I enjoy shopping, and I love a good sale. Marketers see me coming from a mile away and do a fabulous job of tempting me with a darling handbag, a sassy pair of shoes, or a new golf club. After all, and I NEED them, and look how much money I’ll save, right?
At JA, we talk a lot about needs and wants. In fact, our elementary school programs all weave the theme throughout the curriculum to help students understand the difference. It’s a simple concept, but if we are honest, there are a lot of times that it can be hard to tell the difference – even for adults. So the question becomes: What is critical and what is simply “nice to have”?
Take economic education, for example. When we look at lessons in budgeting, self-sufficiency, and entrepreneurship, we don’t often see these topics taught as core components of school curriculum. But ask yourself these questions:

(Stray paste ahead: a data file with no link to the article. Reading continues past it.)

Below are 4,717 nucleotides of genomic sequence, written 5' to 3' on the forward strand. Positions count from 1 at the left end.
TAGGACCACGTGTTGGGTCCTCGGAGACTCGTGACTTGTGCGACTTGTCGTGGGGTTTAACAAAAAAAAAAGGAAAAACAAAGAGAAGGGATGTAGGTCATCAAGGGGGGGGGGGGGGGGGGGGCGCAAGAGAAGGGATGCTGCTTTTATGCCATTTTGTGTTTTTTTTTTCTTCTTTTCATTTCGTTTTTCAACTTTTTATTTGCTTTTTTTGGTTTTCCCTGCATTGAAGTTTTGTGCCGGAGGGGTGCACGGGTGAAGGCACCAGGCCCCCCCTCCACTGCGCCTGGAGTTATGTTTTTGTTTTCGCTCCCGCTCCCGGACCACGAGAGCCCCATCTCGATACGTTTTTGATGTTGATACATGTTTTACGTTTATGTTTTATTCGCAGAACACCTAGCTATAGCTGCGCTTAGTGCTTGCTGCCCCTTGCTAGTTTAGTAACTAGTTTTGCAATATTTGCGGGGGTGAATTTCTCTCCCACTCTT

• Do you regularly make financial decisions?
• Do you work or have you worked?
• Do you work for or with a business?
• Now, do you believe these concepts are adequately taught in our schools?
Time and again I’ve heard educators say that they’d love to teach these topics, but they don’t have the time or money and, compared to English and science, teaching self-sufficiency and financial literacy skills is not an existing school priority. As one recent high school graduate told me, “I know a lot more about how monkeys spread viruses than I know about taxes.”
Showing students how money, careers and business ownership work is more than a school priority, it is a life priority. I am so proud that we were able to impact a record-breaking number of students last year; however, there are still far too many students and schools who do not have the opportunity to benefit from JA.
Research proves that JA is not just a “nice to have” program for select students at select schools; rather, JA is proven to provide critical knowledge and inspiration that ALL Colorado students NEED. And, it’s up to all of us – JA staff, volunteers, educators and funders – to make it accessible.